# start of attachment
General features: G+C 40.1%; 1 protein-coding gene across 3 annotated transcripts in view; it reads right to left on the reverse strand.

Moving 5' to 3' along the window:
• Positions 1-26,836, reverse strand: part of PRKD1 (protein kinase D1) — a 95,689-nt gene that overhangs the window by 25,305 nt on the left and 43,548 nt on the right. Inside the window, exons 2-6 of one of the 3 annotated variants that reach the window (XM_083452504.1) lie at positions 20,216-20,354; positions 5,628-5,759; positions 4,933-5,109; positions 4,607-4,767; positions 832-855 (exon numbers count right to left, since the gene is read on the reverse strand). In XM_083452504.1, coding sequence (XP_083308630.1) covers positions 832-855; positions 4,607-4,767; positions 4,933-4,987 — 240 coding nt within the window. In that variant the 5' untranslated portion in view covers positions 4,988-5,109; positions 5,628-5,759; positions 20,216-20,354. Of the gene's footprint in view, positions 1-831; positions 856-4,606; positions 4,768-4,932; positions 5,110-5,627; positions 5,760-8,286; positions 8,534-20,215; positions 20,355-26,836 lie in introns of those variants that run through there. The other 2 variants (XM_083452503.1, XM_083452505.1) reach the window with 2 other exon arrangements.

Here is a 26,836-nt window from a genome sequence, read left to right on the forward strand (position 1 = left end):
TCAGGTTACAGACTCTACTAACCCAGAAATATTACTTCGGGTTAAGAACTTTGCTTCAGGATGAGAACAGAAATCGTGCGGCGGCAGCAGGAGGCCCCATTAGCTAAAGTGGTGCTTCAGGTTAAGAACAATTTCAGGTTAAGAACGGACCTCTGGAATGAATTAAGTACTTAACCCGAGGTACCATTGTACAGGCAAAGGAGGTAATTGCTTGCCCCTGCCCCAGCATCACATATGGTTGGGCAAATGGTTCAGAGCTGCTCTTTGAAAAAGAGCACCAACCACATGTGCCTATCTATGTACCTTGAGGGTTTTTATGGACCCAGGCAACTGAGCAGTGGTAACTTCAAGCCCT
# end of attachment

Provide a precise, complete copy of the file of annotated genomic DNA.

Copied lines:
General features: G+C 40.1%; 1 protein-coding gene across 3 annotated transcripts in view; it reads right to left on the reverse strand.

Moving 5' to 3' along the window:
• Positions 1-26,836, reverse strand: part of PRKD1 (protein kinase D1) — a 95,689-nt gene that overhangs the window by 25,305 nt on the left and 43,548 nt on the right. Inside the window, exons 2-6 of one of the 3 annotated variants that reach the window (XM_083452504.1) lie at positions 20,216-20,354; positions 5,628-5,759; positions 4,933-5,109; positions 4,607-4,767; positions 832-855 (exon numbers count right to left, since the gene is read on the reverse strand). In XM_083452504.1, coding sequence (XP_083308630.1) covers positions 832-855; positions 4,607-4,767; positions 4,933-4,987 — 240 coding nt within the window. In that variant the 5' untranslated portion in view covers positions 4,988-5,109; positions 5,628-5,759; positions 20,216-20,354. Of the gene's footprint in view, positions 1-831; positions 856-4,606; positions 4,768-4,932; positions 5,110-5,627; positions 5,760-8,286; positions 8,534-20,215; positions 20,355-26,836 lie in introns of those variants that run through there. The other 2 variants (XM_083452503.1, XM_083452505.1) reach the window with 2 other exon arrangements.

Here is a 26,836-nt window from a genome sequence, read left to right on the forward strand (position 1 = left end):
TCAGGTTACAGACTCTACTAACCCAGAAATATTACTTCGGGTTAAGAACTTTGCTTCAGGATGAGAACAGAAATCGTGCGGCGGCAGCAGGAGGCCCCATTAGCTAAAGTGGTGCTTCAGGTTAAGAACAATTTCAGGTTAAGAACGGACCTCTGGAATGAATTAAGTACTTAACCCGAGGTACCATTGTACAGGCAAAGGAGGTAATTGCTTGCCCCTGCCCCAGCATCACATATGGTTGGGCAAATGGTTCAGAGCTGCTCTTTGAAAAAGAGCACCAACCACATGTGCCTATCTATGTACCTTGAGGGTTTTTATGGACCCAGGCAACTGAGCAGTGGTAACTTCAAGCCCT